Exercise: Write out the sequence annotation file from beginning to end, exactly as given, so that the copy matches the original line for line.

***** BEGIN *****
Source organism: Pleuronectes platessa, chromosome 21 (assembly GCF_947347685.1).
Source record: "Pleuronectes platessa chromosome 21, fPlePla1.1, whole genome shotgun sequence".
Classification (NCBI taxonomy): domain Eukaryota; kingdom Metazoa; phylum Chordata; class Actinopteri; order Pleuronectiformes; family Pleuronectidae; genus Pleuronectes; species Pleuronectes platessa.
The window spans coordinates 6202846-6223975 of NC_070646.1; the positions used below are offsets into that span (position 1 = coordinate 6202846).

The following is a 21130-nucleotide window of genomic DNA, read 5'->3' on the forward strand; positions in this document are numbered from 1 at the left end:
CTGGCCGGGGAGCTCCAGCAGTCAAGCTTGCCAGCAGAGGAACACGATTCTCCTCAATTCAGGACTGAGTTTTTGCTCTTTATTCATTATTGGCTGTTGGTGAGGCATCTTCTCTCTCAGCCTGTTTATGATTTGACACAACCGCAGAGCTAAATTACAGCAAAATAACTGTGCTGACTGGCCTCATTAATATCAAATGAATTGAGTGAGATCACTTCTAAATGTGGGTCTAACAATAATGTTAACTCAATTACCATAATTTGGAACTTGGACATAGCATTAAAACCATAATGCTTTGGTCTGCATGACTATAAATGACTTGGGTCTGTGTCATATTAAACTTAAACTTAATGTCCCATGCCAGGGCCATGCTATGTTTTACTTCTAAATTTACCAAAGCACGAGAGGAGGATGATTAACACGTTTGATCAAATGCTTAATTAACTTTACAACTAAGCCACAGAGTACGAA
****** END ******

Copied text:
Source organism: Pleuronectes platessa, chromosome 21 (assembly GCF_947347685.1).
Source record: "Pleuronectes platessa chromosome 21, fPlePla1.1, whole genome shotgun sequence".
Classification (NCBI taxonomy): domain Eukaryota; kingdom Metazoa; phylum Chordata; class Actinopteri; order Pleuronectiformes; family Pleuronectidae; genus Pleuronectes; species Pleuronectes platessa.
The window spans coordinates 6202846-6223975 of NC_070646.1; the positions used below are offsets into that span (position 1 = coordinate 6202846).

The following is a 21130-nucleotide window of genomic DNA, read 5'->3' on the forward strand; positions in this document are numbered from 1 at the left end:
CTGGCCGGGGAGCTCCAGCAGTCAAGCTTGCCAGCAGAGGAACACGATTCTCCTCAATTCAGGACTGAGTTTTTGCTCTTTATTCATTATTGGCTGTTGGTGAGGCATCTTCTCTCTCAGCCTGTTTATGATTTGACACAACCGCAGAGCTAAATTACAGCAAAATAACTGTGCTGACTGGCCTCATTAATATCAAATGAATTGAGTGAGATCACTTCTAAATGTGGGTCTAACAATAATGTTAACTCAATTACCATAATTTGGAACTTGGACATAGCATTAAAACCATAATGCTTTGGTCTGCATGACTATAAATGACTTGGGTCTGTGTCATATTAAACTTAAACTTAATGTCCCATGCCAGGGCCATGCTATGTTTTACTTCTAAATTTACCAAAGCACGAGAGGAGGATGATTAACACGTTTGATCAAATGCTTAATTAACTTTACAACTAAGCCACAGAGTACGAA